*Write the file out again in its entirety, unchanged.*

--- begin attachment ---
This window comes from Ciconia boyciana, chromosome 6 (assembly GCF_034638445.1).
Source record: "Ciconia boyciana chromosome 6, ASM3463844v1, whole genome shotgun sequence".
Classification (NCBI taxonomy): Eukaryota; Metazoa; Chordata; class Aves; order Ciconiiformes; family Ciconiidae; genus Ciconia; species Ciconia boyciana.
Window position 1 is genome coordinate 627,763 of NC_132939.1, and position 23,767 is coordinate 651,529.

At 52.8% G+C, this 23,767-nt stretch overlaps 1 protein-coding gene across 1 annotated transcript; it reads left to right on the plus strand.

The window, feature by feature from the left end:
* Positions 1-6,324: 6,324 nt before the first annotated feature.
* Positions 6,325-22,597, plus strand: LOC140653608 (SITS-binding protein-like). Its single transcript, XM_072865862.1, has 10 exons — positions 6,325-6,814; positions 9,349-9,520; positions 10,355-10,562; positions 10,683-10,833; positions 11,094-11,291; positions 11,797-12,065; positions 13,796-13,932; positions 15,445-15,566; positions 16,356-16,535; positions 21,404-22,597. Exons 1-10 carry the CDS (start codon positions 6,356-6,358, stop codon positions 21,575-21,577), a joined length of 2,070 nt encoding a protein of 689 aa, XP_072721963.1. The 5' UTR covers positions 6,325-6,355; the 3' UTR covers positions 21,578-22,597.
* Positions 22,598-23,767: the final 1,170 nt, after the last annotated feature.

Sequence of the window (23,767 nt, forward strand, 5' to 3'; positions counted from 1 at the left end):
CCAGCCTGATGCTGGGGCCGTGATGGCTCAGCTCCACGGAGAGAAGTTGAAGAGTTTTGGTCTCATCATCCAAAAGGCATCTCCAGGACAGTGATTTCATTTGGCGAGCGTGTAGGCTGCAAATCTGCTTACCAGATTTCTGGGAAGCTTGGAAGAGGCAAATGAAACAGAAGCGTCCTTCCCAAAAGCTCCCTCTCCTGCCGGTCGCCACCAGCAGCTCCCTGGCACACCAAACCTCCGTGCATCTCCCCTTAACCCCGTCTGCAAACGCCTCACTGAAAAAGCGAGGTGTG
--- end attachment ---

This window comes from Ciconia boyciana, chromosome 6 (assembly GCF_034638445.1).
Source record: "Ciconia boyciana chromosome 6, ASM3463844v1, whole genome shotgun sequence".
Classification (NCBI taxonomy): Eukaryota; Metazoa; Chordata; class Aves; order Ciconiiformes; family Ciconiidae; genus Ciconia; species Ciconia boyciana.
Window position 1 is genome coordinate 627,763 of NC_132939.1, and position 23,767 is coordinate 651,529.

At 52.8% G+C, this 23,767-nt stretch overlaps 1 protein-coding gene across 1 annotated transcript; it reads left to right on the plus strand.

The window, feature by feature from the left end:
* Positions 1-6,324: 6,324 nt before the first annotated feature.
* Positions 6,325-22,597, plus strand: LOC140653608 (SITS-binding protein-like). Its single transcript, XM_072865862.1, has 10 exons — positions 6,325-6,814; positions 9,349-9,520; positions 10,355-10,562; positions 10,683-10,833; positions 11,094-11,291; positions 11,797-12,065; positions 13,796-13,932; positions 15,445-15,566; positions 16,356-16,535; positions 21,404-22,597. Exons 1-10 carry the CDS (start codon positions 6,356-6,358, stop codon positions 21,575-21,577), a joined length of 2,070 nt encoding a protein of 689 aa, XP_072721963.1. The 5' UTR covers positions 6,325-6,355; the 3' UTR covers positions 21,578-22,597.
* Positions 22,598-23,767: the final 1,170 nt, after the last annotated feature.

Sequence of the window (23,767 nt, forward strand, 5' to 3'; positions counted from 1 at the left end):
CCAGCCTGATGCTGGGGCCGTGATGGCTCAGCTCCACGGAGAGAAGTTGAAGAGTTTTGGTCTCATCATCCAAAAGGCATCTCCAGGACAGTGATTTCATTTGGCGAGCGTGTAGGCTGCAAATCTGCTTACCAGATTTCTGGGAAGCTTGGAAGAGGCAAATGAAACAGAAGCGTCCTTCCCAAAAGCTCCCTCTCCTGCCGGTCGCCACCAGCAGCTCCCTGGCACACCAAACCTCCGTGCATCTCCCCTTAACCCCGTCTGCAAACGCCTCACTGAAAAAGCGAGGTGTG